Monday, April 2, 2018

Cosmicism, Appendix N, And The Rot From Within The Dungeon In Old School Campaigns

So over the long Easter weekend I got a chance to get my cosmicism on with original Dungeons & Dragons & the apocalypse trilogy of John Carpenter. John Carpenter gave birth to three films that link into what he has calls  his "Apocalypse Trilogy:" The Thing (1982), Prince of Darkness (1987), and In the Mouth of Madness (1995). All of these films draw from the older tradition of classic pulp stories of the 20's thru 50's  & the atomic sci fi & horror films of the Fifties. This is the same heady mix that Gary Gygax & Dave Arneson drank from. Delving into Appendix  N from the Advanced Dungeons & Dragon's Dungeon Master's Guide I'd have to echo through with the heroic tradition of Robert E Howard's horror & Cthulhu mythos stories which adheres closer to Carpenter's They Live film. The adventure location of the dungeon is rife with opportunities to deal in both principles of heroism & cosmicism. But let's define the philosophy of H.P. Lovecraft;
"The philosophy of cosmicism states that there is no recognizable divine presence, such as a god, in the universe, and that humans are particularly insignificant in the larger scheme of intergalactic existence, and perhaps are just a small species projecting their own mental idolatries onto the vast cosmos.[citation needed] This also suggests that the majority of undiscerning humanity are creatures with the relative significance of insects and plants, when compared to the universe.[citation needed]
The most prominent theme in cosmicism is the insignificance of humanity.[citation needed] Lovecraft postulated, "The human race will disappear. Other races will appear and disappear in turn. The sky will become icy and void, pierced by the feeble light of half-dead stars. Which will also disappear. Everything will disappear. And what human beings do is just as free of sense as the free motion of elementary particles. Good, evil, morality, feelings? Pure 'Victorian fictions'. Only egotism exists.""

Where does the cosmicism of Dungeons & Dragons live? In the darkest recesses of its monsters & the unknown of the furthest reaches of its dungeon locations. A good example of this feeling is conveyed quite nicely in this advertisement for the first edition Advanced Dungeons & Dragons Monster Manual.

I mentioned John Carpenter's They Live & his nameless drifter has the same spirit as Robert E. Howard's 
Esau Cairn from the novella Almuric described as  "a complete misfit in modern America who "belongs in a simpler age". Exploited by a corrupt political boss which he finally kills with his bare hands". The heroic misfit is also the adventurer helping keep the dungeon from spreading.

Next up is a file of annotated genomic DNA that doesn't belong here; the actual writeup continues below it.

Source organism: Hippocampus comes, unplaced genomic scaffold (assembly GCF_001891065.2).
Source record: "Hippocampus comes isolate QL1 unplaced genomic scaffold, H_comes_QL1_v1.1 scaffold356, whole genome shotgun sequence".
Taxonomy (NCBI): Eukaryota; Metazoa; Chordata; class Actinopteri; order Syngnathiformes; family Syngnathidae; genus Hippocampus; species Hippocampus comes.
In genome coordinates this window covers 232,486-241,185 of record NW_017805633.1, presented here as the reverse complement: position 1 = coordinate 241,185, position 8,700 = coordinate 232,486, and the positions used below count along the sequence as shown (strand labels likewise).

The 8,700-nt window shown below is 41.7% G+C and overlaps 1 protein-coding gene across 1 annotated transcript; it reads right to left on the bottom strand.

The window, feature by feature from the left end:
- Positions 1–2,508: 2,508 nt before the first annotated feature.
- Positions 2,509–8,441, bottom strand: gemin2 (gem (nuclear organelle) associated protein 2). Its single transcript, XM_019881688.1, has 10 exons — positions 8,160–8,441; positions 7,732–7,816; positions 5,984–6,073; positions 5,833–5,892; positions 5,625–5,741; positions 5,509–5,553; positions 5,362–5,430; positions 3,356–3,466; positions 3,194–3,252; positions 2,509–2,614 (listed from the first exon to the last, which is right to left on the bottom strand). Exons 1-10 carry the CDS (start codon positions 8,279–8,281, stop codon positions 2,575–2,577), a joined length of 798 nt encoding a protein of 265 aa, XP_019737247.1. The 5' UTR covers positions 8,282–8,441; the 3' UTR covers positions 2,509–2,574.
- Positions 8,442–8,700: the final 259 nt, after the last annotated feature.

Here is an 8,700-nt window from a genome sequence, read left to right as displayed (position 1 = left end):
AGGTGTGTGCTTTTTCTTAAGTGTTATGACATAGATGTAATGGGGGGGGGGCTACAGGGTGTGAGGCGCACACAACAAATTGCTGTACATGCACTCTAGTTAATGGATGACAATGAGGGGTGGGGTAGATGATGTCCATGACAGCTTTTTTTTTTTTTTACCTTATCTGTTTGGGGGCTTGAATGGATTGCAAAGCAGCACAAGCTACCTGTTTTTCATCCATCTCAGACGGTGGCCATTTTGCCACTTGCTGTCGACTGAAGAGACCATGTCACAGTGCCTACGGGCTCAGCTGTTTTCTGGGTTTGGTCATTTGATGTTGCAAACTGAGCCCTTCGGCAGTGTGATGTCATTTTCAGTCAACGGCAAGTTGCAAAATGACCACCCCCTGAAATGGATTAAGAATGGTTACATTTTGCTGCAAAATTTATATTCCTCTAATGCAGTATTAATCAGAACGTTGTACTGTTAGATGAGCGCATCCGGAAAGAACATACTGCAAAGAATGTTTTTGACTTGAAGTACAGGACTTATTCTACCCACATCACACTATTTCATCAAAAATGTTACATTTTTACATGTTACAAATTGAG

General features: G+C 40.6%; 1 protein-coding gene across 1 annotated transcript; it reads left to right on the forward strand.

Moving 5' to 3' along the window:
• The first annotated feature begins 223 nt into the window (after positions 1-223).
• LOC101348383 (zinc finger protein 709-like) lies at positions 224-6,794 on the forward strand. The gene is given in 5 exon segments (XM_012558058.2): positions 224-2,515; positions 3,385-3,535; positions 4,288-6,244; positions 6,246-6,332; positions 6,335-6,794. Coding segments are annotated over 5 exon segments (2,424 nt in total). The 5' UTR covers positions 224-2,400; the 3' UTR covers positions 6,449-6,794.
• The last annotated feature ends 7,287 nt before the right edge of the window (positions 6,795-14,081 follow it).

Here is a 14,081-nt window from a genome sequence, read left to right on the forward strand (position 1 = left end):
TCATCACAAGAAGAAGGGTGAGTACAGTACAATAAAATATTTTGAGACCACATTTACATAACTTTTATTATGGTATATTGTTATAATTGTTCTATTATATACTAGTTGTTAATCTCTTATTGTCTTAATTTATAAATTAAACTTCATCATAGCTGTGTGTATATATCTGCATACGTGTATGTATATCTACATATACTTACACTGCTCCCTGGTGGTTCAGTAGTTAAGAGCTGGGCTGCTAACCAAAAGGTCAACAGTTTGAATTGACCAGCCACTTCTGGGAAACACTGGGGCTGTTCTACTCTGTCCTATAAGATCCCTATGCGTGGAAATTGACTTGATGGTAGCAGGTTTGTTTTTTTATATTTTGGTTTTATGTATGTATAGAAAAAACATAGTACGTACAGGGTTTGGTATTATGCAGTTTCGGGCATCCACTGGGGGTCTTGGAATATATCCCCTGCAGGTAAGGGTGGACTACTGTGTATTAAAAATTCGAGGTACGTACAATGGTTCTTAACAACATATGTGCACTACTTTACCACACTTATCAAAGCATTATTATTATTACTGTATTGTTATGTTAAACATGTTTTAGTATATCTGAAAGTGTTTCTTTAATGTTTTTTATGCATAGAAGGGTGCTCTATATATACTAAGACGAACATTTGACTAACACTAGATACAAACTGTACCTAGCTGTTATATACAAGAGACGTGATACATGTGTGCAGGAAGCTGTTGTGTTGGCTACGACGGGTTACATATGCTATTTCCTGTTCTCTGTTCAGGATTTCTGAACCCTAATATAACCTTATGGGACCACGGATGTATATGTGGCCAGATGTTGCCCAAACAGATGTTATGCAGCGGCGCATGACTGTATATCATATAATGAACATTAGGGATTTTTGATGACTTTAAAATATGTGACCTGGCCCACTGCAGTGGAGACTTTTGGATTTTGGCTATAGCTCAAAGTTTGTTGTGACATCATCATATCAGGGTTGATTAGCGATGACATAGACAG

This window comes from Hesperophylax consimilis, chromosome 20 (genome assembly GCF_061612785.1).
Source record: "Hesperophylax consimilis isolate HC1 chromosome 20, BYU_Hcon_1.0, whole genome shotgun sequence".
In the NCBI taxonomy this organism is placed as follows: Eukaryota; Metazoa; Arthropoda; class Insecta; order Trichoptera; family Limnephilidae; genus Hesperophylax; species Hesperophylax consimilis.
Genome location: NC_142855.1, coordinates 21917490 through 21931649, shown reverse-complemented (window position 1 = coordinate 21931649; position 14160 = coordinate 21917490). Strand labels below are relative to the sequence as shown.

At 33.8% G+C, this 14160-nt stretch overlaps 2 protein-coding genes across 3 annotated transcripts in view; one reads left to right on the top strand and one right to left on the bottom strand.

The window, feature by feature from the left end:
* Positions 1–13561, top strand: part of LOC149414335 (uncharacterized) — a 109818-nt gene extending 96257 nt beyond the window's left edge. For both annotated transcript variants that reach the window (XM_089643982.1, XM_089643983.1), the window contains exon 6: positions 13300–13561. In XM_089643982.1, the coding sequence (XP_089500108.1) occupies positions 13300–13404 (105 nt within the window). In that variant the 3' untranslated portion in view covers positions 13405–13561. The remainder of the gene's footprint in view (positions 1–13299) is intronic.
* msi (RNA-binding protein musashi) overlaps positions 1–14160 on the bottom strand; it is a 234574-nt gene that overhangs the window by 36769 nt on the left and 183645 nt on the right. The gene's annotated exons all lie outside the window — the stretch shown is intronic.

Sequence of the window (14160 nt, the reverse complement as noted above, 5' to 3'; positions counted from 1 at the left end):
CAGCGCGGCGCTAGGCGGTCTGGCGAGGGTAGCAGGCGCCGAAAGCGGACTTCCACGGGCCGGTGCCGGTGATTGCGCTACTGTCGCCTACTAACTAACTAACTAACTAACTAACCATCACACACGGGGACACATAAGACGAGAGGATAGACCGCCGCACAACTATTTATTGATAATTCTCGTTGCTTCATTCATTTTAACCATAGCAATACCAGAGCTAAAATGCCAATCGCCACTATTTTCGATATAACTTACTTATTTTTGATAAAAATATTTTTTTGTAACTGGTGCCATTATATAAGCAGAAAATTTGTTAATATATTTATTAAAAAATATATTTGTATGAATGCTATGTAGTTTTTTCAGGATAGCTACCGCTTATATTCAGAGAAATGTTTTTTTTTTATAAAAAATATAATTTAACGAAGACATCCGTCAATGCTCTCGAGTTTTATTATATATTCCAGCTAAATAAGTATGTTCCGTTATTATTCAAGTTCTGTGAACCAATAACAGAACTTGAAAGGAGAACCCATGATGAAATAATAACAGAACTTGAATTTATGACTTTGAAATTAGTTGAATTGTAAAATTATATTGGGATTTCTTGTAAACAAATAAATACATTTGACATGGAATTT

Conan clears the board of any & all threats of the occult & dangerous supernatural so that mankind's next generation can continue.The dungeon is a cancer spreading across the campaign world reducing everything around it to alien chaos & rot. These same otherworldly elements at play that we see in the apocalypse trilogy of John Carpenter & H.P Lovecraft's At The Mountains of Madness. The adventure or dungeon location as social vector for ruin. Perhaps the gateway to adventure is more then it seems.

American author Fritz Leiber.'s Our Lady of Darkness novel plugs into this very same notion & uses many of the same conventions of other Appendix N authors including Ambrose BierceClark Ashton Smith,  M. R. James ,& H.P. Lovecraft.
This novel is not for the faint of heart & covers much of the same ideals & territories that Lamentations of the Flame Princess exercises within their adventures. Adventurers can't over the dungeon location but perhaps exploit it for their own downfalls or personal gain.
Cover of the first edition, published by Berkley Books.
Cover art by Richard M. Powers.

The treasures & artifacts of the dungeon or adventure location often seem to have their own minor spiritual elements to them. Legacies of the rot of ages that travel with them & I've often wondered about the gold & trinket's that Conan spread across the face of Hyboria. Could he have hasted his own world's age's ending by spreading the rot of ages past?
These themes are the bread & butter of Clark Ashton Smith especially in his Hyperborea cycle with
Tale of Satampra Zeiros, The (1931). His entire Zothique cycle is rife with this sort of alien rot of the ages & the burden of cosmicism
In the OSR I find the alien rot of  cosmicism lurking at the edges of Astonishing Swordsmen & Sorcerers of Hyperborea's second edition's latest kickstarter. The dungeon can not hold the menace & its only a matter of time.
AS&SH art by Val Semeiks

Or are the situations held in check by the heroic gestures of the adventurers like McCready in John Carpenter's The Thing? I have to say that after having dungeon mastered my fair share of original Dungeons & Dragons & many OSR games I think that its a bit of both.
We'll get into more of the origins of the rot tomorrow! Don't get infected in the dungeon!

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